I see both of these errors happening all the time. People often dismiss the need for practice completely. While there are different paths to follow (including no-path ‘paths’), that does not mean that for some a path or teaching cannot be of benefit. All teachings are provisional which means that they produce limited results. This is true of all teachings and all actions/practices – they are all limited and produce limited results. But these limited results can still be of use to us in recognising what is already (and always was) present , ie. Freedom. 

Other people believe the conceptual tool. They have merely substituted one concept for another, one ignorance for another.

Hence the traditional advice is to liken these conceptual tools as being thorns, to remind you not to hold onto the second thorn, useful as it was:

Then, like the thorn used to remove a thorn, throw them both away.

Problems with utilising conceptual tools

Continued from 2 previous posts:

  1. Why seeing/understanding alone may not be enough
  2. Integrating the understanding of no-doer

Problems with utilising conceptual tools

Generally speaking, the more you believe in the concept, the better it works, but conversely the harder it is to throw it away once the task at hand (rooting out the ego/’I am the body’ notion) has been completed.

Other problems with believing in the concepts is that it sets you against other traditions and teachings that either utilise other concepts, thus breeding division and sectarianism, and also it can lead to some unintended consequences, some of which can be quite unpleasant.

These include spiritual bypassing, which is where emotional and psychological issues are not dealt with properly as ‘I am not the body-mind so I have no issues’ or where the body is neglected and not properly respected as it is deemed to be ‘insentient, inert and not me’.

Another problem with utilising concepts is that the ego is perpetuated and can even be strengthened during this part of the teaching. Eventually it can be seen that all teachings are also subtle ways of continuing/perpetuating the egoic process which is itself based on the illusion of being a separate doer-entity. Until then, these conceptual teachings and practices based upon these concepts may be useful, but eventually we see that all teachings are potential obstacles. Why? Because Freedom is already fully present, and on a subtle level all teachings assume that Freedom is not already here and reinforce the notion that this moment is deficient in some way.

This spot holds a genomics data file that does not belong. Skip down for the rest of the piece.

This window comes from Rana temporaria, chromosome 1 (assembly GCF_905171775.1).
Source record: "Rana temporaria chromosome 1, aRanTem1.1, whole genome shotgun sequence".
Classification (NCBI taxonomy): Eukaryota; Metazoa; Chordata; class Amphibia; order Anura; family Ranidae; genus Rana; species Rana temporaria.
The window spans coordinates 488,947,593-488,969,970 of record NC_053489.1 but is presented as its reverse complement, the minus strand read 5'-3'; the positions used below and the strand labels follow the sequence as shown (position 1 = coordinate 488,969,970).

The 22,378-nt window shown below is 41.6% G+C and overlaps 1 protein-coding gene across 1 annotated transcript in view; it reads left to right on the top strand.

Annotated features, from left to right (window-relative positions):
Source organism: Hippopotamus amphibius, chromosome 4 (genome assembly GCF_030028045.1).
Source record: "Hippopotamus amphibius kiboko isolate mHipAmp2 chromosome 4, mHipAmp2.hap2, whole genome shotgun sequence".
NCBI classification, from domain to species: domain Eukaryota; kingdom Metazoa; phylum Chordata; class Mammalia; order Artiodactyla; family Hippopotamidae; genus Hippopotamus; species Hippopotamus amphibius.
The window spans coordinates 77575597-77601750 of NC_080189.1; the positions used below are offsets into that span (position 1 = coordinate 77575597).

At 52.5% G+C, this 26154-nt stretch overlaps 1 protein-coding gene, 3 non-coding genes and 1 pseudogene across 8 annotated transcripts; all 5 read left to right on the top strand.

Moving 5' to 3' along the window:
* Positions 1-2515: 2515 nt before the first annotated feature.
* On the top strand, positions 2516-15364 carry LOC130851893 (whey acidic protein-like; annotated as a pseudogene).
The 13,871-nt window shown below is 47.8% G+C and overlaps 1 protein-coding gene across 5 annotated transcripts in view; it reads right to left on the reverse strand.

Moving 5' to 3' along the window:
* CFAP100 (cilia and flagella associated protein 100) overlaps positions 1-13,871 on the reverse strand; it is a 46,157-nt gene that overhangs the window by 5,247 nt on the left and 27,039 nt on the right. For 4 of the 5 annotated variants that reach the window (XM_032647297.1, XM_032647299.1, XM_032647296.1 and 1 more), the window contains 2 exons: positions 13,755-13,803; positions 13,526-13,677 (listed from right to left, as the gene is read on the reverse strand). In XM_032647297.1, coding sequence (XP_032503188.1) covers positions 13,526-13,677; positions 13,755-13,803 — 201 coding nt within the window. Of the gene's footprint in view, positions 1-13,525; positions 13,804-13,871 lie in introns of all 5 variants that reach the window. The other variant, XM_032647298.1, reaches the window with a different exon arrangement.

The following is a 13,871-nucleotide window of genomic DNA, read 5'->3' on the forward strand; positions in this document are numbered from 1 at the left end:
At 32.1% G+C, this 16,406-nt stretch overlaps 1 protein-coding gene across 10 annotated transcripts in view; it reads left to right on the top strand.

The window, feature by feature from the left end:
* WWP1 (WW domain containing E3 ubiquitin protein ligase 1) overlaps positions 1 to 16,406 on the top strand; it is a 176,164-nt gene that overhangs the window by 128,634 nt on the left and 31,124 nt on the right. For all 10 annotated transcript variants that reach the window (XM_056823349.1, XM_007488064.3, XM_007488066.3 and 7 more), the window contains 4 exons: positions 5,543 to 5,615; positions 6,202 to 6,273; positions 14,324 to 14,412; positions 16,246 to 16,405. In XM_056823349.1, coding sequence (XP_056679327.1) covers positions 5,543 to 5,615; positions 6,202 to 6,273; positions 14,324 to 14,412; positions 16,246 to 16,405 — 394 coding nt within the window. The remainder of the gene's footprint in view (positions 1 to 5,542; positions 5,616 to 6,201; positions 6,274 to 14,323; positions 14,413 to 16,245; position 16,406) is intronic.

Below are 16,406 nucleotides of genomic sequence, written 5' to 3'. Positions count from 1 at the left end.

You can probably think of other negatives of this approach yourself, and perhaps have seen spiritual seekers on this journey fall into one of these traps.

To be continued in a future post: Practicing knowledge

Q: Who sees there is no doer? (Self-Enquiry, Ramana, Who am I?)

Q: You say there is no doer, and that this is a key point in your teaching, but who or what sees there is no doer? 

Tom: Why do you ask? What do you hope to gain from that question? Do you think that knowing the answer to this question will set you free? Do you think the answer to this question can be found in words? Contemplate on these questions.

It’s easy to say that ‘I see’, or that ‘awareness sees’, but does this really get us anywhere? What is the concept of awareness but another way of verbalising that something is being perceived. When we say ‘awareness sees’ or ‘I am aware’, all we are really saying is that ‘something is seen’. It’s tautology, just a different way of saying the same thing.

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Q: So why do so many non-dual teachers prescribe self-inquiry as a method?

Tom: The real point of asking ‘who or what sees’ (ie. self enquiry) is to notice that what we commonly take ourselves to be is actually something that is seen, and is not the seer/doer at all.  What we, in ignorance or misapprehension, commonly take to be the subject is actually experienced as an object(s). This is also the point of the awareness teachings, to see through the doer – not to get caught up and identified with a concept of awareness.